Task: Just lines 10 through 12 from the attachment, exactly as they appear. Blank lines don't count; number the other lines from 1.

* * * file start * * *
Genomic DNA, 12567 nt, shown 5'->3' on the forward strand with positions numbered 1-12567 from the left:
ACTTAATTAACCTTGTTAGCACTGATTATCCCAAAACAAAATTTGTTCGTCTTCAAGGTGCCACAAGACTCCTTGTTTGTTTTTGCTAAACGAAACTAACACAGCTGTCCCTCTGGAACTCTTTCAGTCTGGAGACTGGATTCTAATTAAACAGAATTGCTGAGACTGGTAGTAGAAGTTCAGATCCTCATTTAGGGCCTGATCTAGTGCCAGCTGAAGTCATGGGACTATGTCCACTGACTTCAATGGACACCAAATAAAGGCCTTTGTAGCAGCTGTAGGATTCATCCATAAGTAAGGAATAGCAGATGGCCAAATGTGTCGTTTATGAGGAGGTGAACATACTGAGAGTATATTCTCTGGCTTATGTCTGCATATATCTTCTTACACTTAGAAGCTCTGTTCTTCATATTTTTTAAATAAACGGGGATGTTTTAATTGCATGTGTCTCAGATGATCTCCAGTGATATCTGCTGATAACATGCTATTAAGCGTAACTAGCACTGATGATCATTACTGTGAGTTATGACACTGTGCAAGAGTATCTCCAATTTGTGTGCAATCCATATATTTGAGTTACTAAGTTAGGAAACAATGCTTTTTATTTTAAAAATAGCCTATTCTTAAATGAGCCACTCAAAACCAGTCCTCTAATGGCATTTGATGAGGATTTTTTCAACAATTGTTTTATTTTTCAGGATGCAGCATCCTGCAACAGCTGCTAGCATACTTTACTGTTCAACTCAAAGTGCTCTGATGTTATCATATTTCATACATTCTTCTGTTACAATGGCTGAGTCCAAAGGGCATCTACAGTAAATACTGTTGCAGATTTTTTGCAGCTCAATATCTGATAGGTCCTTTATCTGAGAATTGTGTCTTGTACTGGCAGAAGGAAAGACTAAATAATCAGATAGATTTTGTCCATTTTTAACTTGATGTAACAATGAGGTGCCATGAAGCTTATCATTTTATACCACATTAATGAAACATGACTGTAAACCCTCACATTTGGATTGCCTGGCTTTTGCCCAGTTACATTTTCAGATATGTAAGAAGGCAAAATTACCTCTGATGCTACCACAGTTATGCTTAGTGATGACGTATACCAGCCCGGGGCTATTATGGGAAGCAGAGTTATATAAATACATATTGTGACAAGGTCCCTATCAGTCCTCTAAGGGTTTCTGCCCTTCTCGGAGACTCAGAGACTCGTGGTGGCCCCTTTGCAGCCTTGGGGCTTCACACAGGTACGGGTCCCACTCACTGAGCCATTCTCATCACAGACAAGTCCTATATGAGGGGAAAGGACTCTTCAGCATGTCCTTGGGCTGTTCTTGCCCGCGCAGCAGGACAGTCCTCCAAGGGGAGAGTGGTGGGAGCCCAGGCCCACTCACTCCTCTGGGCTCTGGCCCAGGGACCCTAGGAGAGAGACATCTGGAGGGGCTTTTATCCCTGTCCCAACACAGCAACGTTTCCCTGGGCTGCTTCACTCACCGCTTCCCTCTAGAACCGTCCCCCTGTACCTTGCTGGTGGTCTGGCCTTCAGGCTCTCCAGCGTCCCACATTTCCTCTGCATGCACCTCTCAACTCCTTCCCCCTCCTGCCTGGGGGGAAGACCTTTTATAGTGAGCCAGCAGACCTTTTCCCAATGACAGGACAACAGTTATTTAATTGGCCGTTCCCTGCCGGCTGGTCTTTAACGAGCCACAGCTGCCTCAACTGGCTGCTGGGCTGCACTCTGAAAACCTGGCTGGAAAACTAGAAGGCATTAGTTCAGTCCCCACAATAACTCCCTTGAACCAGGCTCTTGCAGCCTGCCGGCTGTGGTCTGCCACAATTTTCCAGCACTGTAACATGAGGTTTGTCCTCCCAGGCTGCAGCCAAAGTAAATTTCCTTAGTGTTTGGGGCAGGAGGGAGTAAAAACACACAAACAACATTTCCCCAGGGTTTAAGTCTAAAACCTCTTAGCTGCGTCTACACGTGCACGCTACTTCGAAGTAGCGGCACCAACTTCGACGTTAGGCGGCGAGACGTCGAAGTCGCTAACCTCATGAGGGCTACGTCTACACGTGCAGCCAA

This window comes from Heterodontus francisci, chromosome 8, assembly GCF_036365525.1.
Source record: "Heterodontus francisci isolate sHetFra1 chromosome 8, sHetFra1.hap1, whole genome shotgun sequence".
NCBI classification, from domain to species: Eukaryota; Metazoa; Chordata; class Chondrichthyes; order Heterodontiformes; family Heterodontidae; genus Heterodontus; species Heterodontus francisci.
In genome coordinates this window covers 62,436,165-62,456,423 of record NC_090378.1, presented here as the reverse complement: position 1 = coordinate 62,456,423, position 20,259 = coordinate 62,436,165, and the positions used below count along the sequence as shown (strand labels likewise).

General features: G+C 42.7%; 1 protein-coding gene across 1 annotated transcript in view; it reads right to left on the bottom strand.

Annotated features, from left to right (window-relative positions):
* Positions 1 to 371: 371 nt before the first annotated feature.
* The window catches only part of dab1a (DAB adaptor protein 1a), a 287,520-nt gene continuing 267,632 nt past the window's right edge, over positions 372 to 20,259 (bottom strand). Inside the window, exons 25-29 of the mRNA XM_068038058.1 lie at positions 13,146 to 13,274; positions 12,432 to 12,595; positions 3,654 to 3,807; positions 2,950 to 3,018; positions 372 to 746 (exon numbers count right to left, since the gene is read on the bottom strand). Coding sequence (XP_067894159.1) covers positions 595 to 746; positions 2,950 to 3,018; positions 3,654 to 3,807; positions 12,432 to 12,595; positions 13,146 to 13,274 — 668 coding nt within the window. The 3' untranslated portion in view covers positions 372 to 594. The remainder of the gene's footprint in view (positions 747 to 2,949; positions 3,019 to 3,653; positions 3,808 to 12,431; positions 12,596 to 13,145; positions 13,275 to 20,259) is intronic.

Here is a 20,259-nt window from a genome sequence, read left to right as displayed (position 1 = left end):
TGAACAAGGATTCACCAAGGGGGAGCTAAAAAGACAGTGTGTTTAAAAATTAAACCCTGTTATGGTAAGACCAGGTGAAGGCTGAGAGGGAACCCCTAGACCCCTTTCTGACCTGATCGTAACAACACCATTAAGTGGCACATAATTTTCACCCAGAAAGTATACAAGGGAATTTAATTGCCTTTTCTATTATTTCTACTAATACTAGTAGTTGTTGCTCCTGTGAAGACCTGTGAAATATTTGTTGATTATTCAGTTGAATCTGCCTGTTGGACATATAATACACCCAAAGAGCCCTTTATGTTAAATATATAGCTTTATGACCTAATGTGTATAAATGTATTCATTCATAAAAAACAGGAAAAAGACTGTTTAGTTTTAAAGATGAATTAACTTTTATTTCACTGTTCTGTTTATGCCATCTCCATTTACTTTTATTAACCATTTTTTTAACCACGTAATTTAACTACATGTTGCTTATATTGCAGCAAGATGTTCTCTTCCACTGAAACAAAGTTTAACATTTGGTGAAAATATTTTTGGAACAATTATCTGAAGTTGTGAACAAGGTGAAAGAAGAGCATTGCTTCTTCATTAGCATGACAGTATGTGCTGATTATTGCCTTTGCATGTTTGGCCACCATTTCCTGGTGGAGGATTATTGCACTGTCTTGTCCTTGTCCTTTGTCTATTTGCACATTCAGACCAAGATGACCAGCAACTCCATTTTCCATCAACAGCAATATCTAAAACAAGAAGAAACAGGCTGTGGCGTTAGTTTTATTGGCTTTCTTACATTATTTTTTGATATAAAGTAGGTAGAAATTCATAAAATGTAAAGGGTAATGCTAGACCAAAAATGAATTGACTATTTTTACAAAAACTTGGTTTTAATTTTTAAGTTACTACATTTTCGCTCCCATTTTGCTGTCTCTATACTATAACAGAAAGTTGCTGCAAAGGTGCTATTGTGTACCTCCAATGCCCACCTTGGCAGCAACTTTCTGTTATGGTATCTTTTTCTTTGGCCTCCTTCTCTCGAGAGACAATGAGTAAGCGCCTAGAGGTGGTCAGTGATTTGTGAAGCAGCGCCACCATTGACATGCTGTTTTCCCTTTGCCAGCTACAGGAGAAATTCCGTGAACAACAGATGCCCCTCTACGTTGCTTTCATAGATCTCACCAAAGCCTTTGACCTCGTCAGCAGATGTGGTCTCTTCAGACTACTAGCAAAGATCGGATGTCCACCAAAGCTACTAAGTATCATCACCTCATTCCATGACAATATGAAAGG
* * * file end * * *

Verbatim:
* The window catches only part of dab1a (DAB adaptor protein 1a), a 287,520-nt gene continuing 267,632 nt past the window's right edge, over positions 372 to 20,259 (bottom strand). Inside the window, exons 25-29 of the mRNA XM_068038058.1 lie at positions 13,146 to 13,274; positions 12,432 to 12,595; positions 3,654 to 3,807; positions 2,950 to 3,018; positions 372 to 746 (exon numbers count right to left, since the gene is read on the bottom strand). Coding sequence (XP_067894159.1) covers positions 595 to 746; positions 2,950 to 3,018; positions 3,654 to 3,807; positions 12,432 to 12,595; positions 13,146 to 13,274 — 668 coding nt within the window. The 3' untranslated portion in view covers positions 372 to 594. The remainder of the gene's footprint in view (positions 747 to 2,949; positions 3,019 to 3,653; positions 3,808 to 12,431; positions 12,596 to 13,145; positions 13,275 to 20,259) is intronic.

Here is a 20,259-nt window from a genome sequence, read left to right as displayed (position 1 = left end):
TGAACAAGGATTCACCAAGGGGGAGCTAAAAAGACAGTGTGTTTAAAAATTAAACCCTGTTATGGTAAGACCAGGTGAAGGCTGAGAGGGAACCCCTAGACCCCTTTCTGACCTGATCGTAACAACACCATTAAGTGGCACATAATTTTCACCCAGAAAGTATACAAGGGAATTTAATTGCCTTTTCTATTATTTCTACTAATACTAGTAGTTGTTGCTCCTGTGAAGACCTGTGAAATATTTGTTGATTATTCAGTTGAATCTGCCTGTTGGACATATAATACACCCAAAGAGCCCTTTATGTTAAATATATAGCTTTATGACCTAATGTGTATAAATGTATTCATTCATAAAAAACAGGAAAAAGACTGTTTAGTTTTAAAGATGAATTAACTTTTATTTCACTGTTCTGTTTATGCCATCTCCATTTACTTTTATTAACCATTTTTTTAACCACGTAATTTAACTACATGTTGCTTATATTGCAGCAAGATGTTCTCTTCCACTGAAACAAAGTTTAACATTTGGTGAAAATATTTTTGGAACAATTATCTGAAGTTGTGAACAAGGTGAAAGAAGAGCATTGCTTCTTCATTAGCATGACAGTATGTGCTGATTATTGCCTTTGCATGTTTGGCCACCATTTCCTGGTGGAGGATTATTGCACTGTCTTGTCCTTGTCCTTTGTCTATTTGCACATTCAGACCAAGATGACCAGCAACTCCATTTTCCATCAACAGCAATATCTAAAACAAGAAGAAACAGGCTGTGGCGTTAGTTTTATTGGCTTTCTTACATTATTTTTTGATATAAAGTAGGTAGAAATTCATAAAATGTAAAGGGTAATGCTAGACCAAAAATGAATTGACTATTTTTACAAAAACTTGGTTTTAATTTTTAAGTTACTACATTTTCGCTCCCATTTTGCTGTCTCTATACTATAACAGAAAGTTGCTGCAAAGGTGCTATTGTGTACCTCCAATGCCCACCTTGGCAGCAACTTTCTGTTATGGTATCTTTTTCTTTGGCCTCCTTCTCTCGAGAGACAATGAGTAAGCGCCTAGAGGTGGTCAGTGATTTGTGAAGCAGCGCCACCATTGACATGCTGTTTTCCCTTTGCCAGCTACAGGAGAAATTCCGTGAACAACAGATGCCCCTCTACGTTGCTTTCATAGATCTCACCAAAGCCTTTGACCTCGTCAGCAGATGTGGTCTCTTCAGACTACTAGCAAAGATCGGATGTCCACCAAAGCTACTAAGTATCATCACCTCATTCCATGACAATATGAAAGG